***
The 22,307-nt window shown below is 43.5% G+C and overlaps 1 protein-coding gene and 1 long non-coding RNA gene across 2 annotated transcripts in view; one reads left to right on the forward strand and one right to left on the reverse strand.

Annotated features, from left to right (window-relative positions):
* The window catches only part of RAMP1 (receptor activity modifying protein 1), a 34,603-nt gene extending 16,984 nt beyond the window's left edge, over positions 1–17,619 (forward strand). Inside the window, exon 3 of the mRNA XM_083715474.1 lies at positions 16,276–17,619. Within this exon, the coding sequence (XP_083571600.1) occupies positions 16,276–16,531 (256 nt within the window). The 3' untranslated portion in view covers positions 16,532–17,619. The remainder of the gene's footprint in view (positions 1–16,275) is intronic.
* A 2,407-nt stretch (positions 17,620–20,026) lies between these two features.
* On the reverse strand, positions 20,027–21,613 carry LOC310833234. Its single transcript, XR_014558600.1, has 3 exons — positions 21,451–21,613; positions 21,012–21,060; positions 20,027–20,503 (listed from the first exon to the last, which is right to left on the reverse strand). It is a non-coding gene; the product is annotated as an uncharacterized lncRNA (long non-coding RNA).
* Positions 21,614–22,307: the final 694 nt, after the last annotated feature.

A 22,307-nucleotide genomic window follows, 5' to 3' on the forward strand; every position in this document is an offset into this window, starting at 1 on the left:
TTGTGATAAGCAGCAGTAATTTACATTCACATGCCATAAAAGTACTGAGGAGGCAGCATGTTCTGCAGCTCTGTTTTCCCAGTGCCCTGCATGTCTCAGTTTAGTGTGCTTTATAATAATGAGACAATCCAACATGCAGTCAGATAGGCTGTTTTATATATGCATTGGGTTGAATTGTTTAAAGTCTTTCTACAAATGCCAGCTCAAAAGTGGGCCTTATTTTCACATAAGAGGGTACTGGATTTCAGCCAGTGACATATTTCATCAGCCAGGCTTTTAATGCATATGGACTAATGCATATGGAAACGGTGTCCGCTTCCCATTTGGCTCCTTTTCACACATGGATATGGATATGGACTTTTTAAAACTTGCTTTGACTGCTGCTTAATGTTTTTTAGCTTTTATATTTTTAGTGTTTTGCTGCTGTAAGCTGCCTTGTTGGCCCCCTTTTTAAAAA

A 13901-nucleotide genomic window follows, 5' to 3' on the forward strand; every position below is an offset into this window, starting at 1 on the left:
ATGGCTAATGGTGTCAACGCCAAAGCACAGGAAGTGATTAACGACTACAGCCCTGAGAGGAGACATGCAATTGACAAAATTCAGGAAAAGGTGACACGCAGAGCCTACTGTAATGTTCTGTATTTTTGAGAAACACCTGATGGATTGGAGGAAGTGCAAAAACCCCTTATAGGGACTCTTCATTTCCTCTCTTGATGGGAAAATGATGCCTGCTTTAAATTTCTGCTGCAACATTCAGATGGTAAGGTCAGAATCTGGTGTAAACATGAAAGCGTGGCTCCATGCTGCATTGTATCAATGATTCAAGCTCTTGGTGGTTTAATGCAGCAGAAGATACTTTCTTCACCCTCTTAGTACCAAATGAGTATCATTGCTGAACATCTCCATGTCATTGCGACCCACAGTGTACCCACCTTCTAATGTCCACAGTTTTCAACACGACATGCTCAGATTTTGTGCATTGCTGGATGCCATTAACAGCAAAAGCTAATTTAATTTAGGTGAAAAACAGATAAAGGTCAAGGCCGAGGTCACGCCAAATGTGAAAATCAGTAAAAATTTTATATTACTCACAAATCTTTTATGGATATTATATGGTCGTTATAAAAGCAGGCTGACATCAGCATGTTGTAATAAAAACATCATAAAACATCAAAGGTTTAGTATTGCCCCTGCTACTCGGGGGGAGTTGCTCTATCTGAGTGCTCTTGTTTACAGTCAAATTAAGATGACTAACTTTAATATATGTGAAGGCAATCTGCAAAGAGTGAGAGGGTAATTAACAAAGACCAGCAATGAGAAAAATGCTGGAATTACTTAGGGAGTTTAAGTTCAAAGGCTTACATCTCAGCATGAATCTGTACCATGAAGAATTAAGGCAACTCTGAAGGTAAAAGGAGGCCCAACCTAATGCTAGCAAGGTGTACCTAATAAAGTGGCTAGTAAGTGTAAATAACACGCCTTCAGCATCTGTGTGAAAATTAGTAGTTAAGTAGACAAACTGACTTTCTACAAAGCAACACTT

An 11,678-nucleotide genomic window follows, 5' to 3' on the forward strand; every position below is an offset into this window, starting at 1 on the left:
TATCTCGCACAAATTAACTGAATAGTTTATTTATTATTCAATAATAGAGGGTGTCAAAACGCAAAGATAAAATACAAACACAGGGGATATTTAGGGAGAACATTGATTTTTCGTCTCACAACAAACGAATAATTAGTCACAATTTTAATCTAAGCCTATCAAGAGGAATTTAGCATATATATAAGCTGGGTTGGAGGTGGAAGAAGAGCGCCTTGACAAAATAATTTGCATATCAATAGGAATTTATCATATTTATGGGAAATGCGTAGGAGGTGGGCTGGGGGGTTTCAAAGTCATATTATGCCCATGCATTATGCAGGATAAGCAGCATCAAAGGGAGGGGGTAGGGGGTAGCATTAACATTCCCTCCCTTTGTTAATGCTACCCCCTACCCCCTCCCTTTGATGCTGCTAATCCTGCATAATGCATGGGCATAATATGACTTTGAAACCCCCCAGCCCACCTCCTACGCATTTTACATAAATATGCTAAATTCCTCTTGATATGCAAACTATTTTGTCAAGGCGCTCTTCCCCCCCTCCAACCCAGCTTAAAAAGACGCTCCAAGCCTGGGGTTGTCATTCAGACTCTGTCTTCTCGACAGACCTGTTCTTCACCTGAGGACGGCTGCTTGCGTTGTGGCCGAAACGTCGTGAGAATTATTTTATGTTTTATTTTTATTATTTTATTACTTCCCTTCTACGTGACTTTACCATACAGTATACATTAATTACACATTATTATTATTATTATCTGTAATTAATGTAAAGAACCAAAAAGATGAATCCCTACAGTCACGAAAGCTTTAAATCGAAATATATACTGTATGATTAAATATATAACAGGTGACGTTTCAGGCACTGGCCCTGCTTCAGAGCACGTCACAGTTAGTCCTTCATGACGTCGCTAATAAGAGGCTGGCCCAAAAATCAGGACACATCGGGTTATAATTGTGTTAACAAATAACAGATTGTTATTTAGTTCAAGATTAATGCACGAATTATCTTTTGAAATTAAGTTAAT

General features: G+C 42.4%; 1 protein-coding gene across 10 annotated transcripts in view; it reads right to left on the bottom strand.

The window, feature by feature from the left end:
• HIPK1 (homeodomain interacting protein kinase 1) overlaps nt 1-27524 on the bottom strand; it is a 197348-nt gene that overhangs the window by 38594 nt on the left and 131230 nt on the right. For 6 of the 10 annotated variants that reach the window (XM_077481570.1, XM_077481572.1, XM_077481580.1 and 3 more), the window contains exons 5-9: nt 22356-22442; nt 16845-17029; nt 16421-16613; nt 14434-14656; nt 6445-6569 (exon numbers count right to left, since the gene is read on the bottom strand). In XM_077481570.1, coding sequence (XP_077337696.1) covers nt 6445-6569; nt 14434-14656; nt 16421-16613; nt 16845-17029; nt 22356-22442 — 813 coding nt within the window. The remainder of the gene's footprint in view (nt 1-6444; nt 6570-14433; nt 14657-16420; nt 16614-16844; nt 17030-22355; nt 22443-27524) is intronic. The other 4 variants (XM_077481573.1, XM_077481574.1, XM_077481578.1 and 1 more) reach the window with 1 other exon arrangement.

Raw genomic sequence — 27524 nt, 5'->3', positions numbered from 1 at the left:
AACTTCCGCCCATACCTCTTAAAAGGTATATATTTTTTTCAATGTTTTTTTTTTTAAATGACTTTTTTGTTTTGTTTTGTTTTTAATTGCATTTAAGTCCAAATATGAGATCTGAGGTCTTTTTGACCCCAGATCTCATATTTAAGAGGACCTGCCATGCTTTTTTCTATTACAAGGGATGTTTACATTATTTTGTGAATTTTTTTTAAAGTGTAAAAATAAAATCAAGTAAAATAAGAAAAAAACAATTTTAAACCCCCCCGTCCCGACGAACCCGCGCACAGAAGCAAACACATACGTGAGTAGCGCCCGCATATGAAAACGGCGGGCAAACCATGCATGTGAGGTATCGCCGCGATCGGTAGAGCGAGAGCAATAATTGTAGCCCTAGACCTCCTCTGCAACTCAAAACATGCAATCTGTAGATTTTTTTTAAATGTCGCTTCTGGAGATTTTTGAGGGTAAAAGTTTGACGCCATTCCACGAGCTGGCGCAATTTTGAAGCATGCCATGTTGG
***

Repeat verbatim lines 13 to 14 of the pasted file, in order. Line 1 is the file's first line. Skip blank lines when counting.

General features: G+C 42.4%; 1 protein-coding gene across 10 annotated transcripts in view; it reads right to left on the bottom strand.

The window, feature by feature from the left end: